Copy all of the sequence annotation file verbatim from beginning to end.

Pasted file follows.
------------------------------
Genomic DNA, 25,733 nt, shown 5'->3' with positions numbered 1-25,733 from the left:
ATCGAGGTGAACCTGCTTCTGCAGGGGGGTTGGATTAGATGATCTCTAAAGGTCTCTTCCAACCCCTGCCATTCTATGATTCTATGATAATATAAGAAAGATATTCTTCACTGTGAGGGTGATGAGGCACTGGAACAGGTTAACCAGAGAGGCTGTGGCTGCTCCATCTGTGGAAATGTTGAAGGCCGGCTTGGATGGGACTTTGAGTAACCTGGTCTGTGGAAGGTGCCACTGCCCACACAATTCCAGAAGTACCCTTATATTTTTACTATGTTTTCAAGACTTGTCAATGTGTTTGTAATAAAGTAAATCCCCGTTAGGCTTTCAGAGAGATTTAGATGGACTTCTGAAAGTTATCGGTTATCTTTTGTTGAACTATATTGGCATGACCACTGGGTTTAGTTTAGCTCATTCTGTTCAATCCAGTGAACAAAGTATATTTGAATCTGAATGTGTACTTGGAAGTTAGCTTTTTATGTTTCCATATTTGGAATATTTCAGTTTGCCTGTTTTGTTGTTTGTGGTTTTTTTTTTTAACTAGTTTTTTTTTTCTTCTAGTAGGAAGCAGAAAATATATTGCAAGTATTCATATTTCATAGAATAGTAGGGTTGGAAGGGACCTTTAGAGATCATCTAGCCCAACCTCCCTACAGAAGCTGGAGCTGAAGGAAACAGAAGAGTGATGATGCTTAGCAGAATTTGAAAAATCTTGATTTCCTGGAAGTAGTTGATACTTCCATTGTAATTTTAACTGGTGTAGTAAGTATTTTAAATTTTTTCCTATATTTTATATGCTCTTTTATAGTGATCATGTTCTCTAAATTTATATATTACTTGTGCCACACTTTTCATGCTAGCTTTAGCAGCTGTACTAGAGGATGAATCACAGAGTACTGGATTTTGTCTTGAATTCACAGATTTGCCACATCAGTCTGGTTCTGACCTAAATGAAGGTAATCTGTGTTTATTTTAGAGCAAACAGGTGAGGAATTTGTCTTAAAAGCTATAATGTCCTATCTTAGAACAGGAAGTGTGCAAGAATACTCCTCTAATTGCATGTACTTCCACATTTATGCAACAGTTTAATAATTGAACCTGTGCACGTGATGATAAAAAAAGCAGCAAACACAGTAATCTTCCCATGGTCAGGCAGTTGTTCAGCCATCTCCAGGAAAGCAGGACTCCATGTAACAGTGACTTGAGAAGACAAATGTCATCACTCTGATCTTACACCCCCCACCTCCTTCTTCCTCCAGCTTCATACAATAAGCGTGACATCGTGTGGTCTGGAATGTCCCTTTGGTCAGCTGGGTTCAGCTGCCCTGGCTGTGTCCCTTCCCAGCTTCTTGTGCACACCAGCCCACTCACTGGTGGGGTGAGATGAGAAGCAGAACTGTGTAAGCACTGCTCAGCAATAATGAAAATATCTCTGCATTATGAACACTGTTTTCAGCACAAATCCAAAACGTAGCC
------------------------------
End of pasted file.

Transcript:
Genomic DNA, 25,733 nt, shown 5'->3' with positions numbered 1-25,733 from the left:
ATCGAGGTGAACCTGCTTCTGCAGGGGGGTTGGATTAGATGATCTCTAAAGGTCTCTTCCAACCCCTGCCATTCTATGATTCTATGATAATATAAGAAAGATATTCTTCACTGTGAGGGTGATGAGGCACTGGAACAGGTTAACCAGAGAGGCTGTGGCTGCTCCATCTGTGGAAATGTTGAAGGCCGGCTTGGATGGGACTTTGAGTAACCTGGTCTGTGGAAGGTGCCACTGCCCACACAATTCCAGAAGTACCCTTATATTTTTACTATGTTTTCAAGACTTGTCAATGTGTTTGTAATAAAGTAAATCCCCGTTAGGCTTTCAGAGAGATTTAGATGGACTTCTGAAAGTTATCGGTTATCTTTTGTTGAACTATATTGGCATGACCACTGGGTTTAGTTTAGCTCATTCTGTTCAATCCAGTGAACAAAGTATATTTGAATCTGAATGTGTACTTGGAAGTTAGCTTTTTATGTTTCCATATTTGGAATATTTCAGTTTGCCTGTTTTGTTGTTTGTGGTTTTTTTTTTTAACTAGTTTTTTTTTTCTTCTAGTAGGAAGCAGAAAATATATTGCAAGTATTCATATTTCATAGAATAGTAGGGTTGGAAGGGACCTTTAGAGATCATCTAGCCCAACCTCCCTACAGAAGCTGGAGCTGAAGGAAACAGAAGAGTGATGATGCTTAGCAGAATTTGAAAAATCTTGATTTCCTGGAAGTAGTTGATACTTCCATTGTAATTTTAACTGGTGTAGTAAGTATTTTAAATTTTTTCCTATATTTTATATGCTCTTTTATAGTGATCATGTTCTCTAAATTTATATATTACTTGTGCCACACTTTTCATGCTAGCTTTAGCAGCTGTACTAGAGGATGAATCACAGAGTACTGGATTTTGTCTTGAATTCACAGATTTGCCACATCAGTCTGGTTCTGACCTAAATGAAGGTAATCTGTGTTTATTTTAGAGCAAACAGGTGAGGAATTTGTCTTAAAAGCTATAATGTCCTATCTTAGAACAGGAAGTGTGCAAGAATACTCCTCTAATTGCATGTACTTCCACATTTATGCAACAGTTTAATAATTGAACCTGTGCACGTGATGATAAAAAAAGCAGCAAACACAGTAATCTTCCCATGGTCAGGCAGTTGTTCAGCCATCTCCAGGAAAGCAGGACTCCATGTAACAGTGACTTGAGAAGACAAATGTCATCACTCTGATCTTACACCCCCCACCTCCTTCTTCCTCCAGCTTCATACAATAAGCGTGACATCGTGTGGTCTGGAATGTCCCTTTGGTCAGCTGGGTTCAGCTGCCCTGGCTGTGTCCCTTCCCAGCTTCTTGTGCACACCAGCCCACTCACTGGTGGGGTGAGATGAGAAGCAGAACTGTGTAAGCACTGCTCAGCAATAATGAAAATATCTCTGCATTATGAACACTGTTTTCAGCACAAATCCAAAACGTAGCC